Methods and Parameter Java to C++
This example code shows the various ways in which values can be passed to methods and returned from methods in C++. There are more options in C++ than in Java. To duplicate Java behavior, always use pointers to objects as shown in some of the code below.



*[2] means the file "" at line 2.

Parameter passing in C++

When calling a method in Java there are only two ways that parameters are passed. For passing a simple value such as an int or float the techique is called pass by value. That is where the value supplied in the argument is copied into the parameter. For objects (anything that has a class) parameter passing is always pass by pointer. A pointer to the object is copied into the parameter. This mirrors the fact that all object variables are actually pointers to objects rather than the actual objects themselves. The reason for passing pointers to objects is that recopying the objects every time they are passed is very expensive.

In C++ there are three basic types of parameter passing. Pass by value is the normal technique which copies the argument into the parameter. A programmer may also select pass by pointer or pass by reference. Examples of these are shown below. The important differences arise when passing objects.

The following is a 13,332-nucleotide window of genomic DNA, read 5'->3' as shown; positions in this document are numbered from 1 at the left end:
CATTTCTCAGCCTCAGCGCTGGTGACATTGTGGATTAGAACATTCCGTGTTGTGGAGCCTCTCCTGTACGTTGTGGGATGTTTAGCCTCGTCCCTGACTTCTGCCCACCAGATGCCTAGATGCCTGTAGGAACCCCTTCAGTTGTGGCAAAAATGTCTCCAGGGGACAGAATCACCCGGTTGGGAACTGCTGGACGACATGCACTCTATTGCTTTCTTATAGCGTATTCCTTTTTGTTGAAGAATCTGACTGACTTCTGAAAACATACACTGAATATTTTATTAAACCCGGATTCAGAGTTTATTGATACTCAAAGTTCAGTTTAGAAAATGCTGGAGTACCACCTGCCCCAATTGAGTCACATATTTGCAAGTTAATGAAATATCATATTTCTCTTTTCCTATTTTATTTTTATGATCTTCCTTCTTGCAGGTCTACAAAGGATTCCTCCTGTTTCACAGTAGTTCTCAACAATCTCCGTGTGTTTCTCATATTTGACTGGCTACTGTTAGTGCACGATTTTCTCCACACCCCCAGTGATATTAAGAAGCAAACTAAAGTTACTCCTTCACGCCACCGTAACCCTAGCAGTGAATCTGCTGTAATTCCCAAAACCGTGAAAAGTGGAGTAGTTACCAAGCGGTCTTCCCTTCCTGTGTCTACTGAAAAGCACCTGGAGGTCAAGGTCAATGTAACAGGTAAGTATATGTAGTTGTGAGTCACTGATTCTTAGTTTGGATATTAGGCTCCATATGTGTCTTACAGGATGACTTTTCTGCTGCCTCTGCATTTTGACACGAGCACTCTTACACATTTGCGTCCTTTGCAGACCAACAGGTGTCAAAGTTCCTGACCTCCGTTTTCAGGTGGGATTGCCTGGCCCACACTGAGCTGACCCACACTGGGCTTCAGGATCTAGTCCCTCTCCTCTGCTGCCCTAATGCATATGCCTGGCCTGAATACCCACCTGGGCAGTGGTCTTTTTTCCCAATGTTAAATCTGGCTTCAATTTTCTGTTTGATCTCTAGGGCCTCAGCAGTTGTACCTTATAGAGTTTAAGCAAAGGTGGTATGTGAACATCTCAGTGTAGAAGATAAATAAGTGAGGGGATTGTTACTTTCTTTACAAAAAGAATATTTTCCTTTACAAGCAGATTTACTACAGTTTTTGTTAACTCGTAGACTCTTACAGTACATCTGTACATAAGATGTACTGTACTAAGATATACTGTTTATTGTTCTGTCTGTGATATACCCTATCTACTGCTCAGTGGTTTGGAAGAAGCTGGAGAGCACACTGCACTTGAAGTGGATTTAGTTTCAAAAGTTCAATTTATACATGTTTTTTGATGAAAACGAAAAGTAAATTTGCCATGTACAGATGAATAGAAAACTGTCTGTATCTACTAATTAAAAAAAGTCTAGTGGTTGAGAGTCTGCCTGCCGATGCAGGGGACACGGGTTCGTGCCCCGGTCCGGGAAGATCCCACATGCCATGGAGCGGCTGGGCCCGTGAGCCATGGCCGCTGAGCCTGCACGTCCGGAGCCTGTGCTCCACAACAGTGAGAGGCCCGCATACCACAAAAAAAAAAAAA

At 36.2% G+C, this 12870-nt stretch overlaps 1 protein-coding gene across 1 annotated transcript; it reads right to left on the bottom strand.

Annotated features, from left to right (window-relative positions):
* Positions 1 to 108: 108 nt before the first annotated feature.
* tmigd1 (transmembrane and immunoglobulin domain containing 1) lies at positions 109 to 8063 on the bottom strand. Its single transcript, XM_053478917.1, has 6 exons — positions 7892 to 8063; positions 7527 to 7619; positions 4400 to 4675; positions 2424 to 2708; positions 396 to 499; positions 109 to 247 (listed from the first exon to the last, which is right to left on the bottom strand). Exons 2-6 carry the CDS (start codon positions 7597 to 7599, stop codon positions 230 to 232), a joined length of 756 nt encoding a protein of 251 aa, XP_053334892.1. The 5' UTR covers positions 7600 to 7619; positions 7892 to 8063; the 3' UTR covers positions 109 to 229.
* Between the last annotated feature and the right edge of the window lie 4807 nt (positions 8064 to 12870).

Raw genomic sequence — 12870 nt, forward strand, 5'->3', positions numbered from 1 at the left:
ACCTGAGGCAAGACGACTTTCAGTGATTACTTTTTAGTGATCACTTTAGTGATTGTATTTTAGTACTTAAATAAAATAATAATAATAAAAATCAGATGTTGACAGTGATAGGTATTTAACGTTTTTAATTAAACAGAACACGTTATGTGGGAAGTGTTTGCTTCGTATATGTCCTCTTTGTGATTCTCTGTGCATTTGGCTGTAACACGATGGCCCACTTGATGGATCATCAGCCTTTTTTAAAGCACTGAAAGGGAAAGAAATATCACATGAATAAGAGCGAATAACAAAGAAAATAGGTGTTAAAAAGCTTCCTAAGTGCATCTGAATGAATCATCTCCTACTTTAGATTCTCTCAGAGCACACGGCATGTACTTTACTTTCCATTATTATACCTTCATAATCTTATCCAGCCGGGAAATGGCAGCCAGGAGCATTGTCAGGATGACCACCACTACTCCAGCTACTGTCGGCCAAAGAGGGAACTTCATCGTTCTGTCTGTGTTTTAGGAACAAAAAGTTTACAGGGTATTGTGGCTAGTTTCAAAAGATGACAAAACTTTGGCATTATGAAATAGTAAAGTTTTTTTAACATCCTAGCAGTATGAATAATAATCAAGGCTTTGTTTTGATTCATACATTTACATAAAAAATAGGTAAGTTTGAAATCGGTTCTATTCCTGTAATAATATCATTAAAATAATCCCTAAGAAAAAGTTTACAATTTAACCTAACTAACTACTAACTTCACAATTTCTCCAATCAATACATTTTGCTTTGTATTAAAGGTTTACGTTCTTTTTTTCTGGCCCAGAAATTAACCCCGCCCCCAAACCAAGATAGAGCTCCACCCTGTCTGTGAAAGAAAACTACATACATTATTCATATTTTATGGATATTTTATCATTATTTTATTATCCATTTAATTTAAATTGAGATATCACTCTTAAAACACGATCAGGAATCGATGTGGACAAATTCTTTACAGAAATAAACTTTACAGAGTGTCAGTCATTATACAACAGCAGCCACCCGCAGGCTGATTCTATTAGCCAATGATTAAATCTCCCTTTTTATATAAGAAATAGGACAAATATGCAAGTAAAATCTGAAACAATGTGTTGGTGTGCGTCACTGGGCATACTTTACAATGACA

Main in Java

In[3-6,11] there are five object variables declared of class APoint. All of them are actually pointers to the objects as show in the figure below.

Main in C++

The C++ code creates its variables differently to show the various ways in which values can be used with methods in C++. A Main.cpp[6-7] the variables a and b are declared to just be on the stack as shown in the figure below. There is no pointer involved. The declaration does not use new as Java does. The variable c at Main.cpp[8] is declared as pointer (with the *) and receives its value from a new. Note that it appears as a pointer in the figure below, the same as in Java. Variable d at Main.cpp[9] is on the stack and variable e at Main.cpp[16] is declared as a variable. We will use these variables with our methods to show how the parameters are passed.

Passing a whole object